Let's say that you're in the market for wheel spacers. Whether it's because you've added jumbo brakes, sprung for a set of custom wheels, or just want to widen your car's stance (the VIP look), you've concluded that spacers are going to do the trick for you, and will solve your fitment dilemma.
Typical Wheel Spacer Thickness
Looking at the available wheel spacers and their wide range of thicknesses, your next question is "which thickness of spacer is going to best serve my needs?" You need the 'Goldilocks' spacer: too thin, and you will still have wheel/caliper interference. Too thick, and your tires will hit the fenders. "Just right" will give you the brake clearance you need while avoiding fender rub.
A quick glance at the various spacers on our website reveals that thicknesses vary from about 1/8" all the way up to 1" or more. Size matters! You need to be absolutely certain that you are getting the most appropriate size. A difference of only 1/4" or less can make or break your fitment.
When it comes to spacers, we’ve got the Eibach Pro-Spacer Kit and Sparco Wheel Spacer for a wide range of makes and models. For trucks and SUVs, check out the Supreme Suspensions Pro Billet Series Wheel Spacer Set and Rugged Ridge Wheel Spacer Kit. Crown’s Wheel Spacer set specializes in Jeep models. If you need universal-fit spacers available in a choice of common dimensions, there’s the Dorman Wheel Spacer, Mr. Gasket Silver Aluminum Wheel Spacers, and Baer Polished Billet Aluminum Wheel Spacers (metric).
How To Determine Exactly How Much Wheel Spacer Size You Need
Because the thickness of spacer you need will vary depending on individual customizations you’ve performed, determining that correct thickness is extremely important. But how? You can try to measure the wheel/tire combo and make your best guess as to how much further out the wheel needs to sit; however, this is not easy to do in a consistent and repeatable way. It’s also impractical to order spacers in various thicknesses, perform a series of test fits, and then use only the ones which work. In light of all this, we’ve got a solution which provides an accurate answer while costing little in the way of money, effort, and time.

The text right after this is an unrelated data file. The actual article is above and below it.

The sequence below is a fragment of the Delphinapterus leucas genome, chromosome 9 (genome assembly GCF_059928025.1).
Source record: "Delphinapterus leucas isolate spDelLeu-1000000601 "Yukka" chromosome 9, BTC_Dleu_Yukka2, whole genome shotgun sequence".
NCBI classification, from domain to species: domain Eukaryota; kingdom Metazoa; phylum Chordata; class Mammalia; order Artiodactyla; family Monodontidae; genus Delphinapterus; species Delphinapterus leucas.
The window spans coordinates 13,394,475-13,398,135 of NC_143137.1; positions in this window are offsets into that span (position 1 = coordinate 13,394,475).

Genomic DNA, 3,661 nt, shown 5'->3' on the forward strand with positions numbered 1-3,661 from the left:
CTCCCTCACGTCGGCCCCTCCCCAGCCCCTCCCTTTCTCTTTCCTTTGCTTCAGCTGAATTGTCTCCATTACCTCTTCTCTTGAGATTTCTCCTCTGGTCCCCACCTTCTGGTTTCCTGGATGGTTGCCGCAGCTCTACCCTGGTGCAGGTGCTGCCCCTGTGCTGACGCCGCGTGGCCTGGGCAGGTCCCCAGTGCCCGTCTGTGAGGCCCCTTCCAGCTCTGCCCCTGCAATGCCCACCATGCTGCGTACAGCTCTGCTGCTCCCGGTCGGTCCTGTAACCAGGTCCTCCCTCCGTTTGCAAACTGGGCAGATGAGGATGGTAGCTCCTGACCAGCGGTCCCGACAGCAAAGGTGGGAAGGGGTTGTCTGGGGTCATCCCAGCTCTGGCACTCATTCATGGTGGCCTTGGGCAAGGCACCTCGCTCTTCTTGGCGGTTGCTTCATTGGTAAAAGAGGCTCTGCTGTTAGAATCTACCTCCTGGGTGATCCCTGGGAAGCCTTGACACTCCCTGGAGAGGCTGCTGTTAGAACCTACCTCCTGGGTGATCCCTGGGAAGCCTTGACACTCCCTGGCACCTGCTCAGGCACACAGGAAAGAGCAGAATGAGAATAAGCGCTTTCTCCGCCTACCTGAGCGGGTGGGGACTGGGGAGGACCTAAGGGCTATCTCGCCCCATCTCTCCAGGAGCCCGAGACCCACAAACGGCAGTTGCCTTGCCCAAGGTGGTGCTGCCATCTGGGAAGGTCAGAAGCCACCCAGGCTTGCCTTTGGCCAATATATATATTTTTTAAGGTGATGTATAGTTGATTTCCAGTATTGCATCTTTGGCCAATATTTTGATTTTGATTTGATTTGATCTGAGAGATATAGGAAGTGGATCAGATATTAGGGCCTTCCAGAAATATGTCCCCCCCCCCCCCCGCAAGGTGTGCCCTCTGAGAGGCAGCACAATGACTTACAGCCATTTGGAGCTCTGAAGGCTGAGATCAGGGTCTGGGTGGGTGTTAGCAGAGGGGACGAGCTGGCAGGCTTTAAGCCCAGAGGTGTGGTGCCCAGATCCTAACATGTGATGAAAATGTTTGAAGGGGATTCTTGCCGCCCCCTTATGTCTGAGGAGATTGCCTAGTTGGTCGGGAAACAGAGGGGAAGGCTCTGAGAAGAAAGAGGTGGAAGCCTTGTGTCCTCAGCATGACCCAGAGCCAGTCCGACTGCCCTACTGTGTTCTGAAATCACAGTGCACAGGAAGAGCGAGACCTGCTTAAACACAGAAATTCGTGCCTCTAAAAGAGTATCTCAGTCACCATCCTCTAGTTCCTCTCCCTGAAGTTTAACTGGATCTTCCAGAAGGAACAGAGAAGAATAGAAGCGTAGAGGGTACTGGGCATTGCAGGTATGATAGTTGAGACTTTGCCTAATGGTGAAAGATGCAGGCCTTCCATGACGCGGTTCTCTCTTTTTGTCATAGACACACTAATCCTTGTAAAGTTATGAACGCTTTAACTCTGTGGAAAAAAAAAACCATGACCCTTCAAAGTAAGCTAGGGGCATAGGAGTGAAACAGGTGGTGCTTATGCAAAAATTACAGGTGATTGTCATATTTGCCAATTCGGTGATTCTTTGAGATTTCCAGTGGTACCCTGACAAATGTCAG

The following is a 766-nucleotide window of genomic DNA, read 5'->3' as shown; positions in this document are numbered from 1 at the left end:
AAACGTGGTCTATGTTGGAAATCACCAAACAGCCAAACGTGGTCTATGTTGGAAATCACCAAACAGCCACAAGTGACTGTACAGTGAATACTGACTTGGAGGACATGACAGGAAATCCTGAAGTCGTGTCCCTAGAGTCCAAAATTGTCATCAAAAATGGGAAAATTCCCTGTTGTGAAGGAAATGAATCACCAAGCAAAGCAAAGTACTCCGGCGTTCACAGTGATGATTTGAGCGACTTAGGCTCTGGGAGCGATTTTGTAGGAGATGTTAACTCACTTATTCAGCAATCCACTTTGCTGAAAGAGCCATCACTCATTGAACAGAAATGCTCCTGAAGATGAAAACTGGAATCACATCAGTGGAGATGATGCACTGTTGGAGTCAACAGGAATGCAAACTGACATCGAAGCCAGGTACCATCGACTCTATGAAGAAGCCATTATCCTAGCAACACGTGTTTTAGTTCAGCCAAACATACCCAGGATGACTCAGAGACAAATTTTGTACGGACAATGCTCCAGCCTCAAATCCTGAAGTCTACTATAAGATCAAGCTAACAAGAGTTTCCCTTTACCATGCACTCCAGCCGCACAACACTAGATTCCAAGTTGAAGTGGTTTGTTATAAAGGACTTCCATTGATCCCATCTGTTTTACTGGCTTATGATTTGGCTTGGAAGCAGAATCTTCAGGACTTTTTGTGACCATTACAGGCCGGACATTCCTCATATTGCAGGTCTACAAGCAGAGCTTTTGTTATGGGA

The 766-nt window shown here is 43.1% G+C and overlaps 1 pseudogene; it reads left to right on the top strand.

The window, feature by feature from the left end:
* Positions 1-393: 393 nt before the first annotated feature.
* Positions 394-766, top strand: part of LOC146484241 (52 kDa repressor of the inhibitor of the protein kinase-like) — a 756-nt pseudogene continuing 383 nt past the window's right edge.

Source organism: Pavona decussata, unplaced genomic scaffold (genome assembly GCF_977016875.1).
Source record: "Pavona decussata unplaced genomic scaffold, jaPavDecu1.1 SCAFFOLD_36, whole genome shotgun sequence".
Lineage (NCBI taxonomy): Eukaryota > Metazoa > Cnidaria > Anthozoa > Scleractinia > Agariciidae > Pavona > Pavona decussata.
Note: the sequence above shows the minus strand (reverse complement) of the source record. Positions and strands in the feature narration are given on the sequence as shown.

This method involves the use of regular hardware-store type washers. If you're a home handyperson, you may already have a variety of sizes on your shelves already. If not, you can visit any hardware store or review our selection here. You want to use plain flat metal washers, NOT lock-washers, split washers, or plastic washers.
Make certain that the washers you buy have an inner diameter (ID) large enough to pass over your vehicle's wheel studs or lug bolts. Since we’re temporarily using the washers to simulate wheel spacers, they must fit. Washers are sized by inner diameter, so for example, a 5/16" washer is designed to be able to fit over a 5/16" diameter bolt. (The washer's inner diameter is actually slightly oversize to provide some tolerance.) Washer thickness varies, from approximately 1/16" to 3/16".
This method calls for use of multiple washers on each stud. For example, a typical 5-bolt wheel may require up to 8 washers per stud (figuring a 1" maximum spacer thickness). In a worst-case scenario, 40 to 50 washers may be needed. A box of 50 5/16" washers should cost less than $6, and, they're reusable for other purposes once you are done! For best results, we recommend using washers of the same diameter and thickness for this test.
If Your Vehicle Is Equipped With Lug Nuts
Here's the method: if your vehicle is equipped with wheel nuts (and therefore has studs which project out from the hub), begin by placing an equal number of washers on each stud. Start small, and place only one or two washers on each. Test-fit the wheel. Be very careful of your wheel/caliper clearance! You don't want to damage new parts, so don't rotate the wheel. If you need additional clearance, add only one additional washer at a time onto each stud.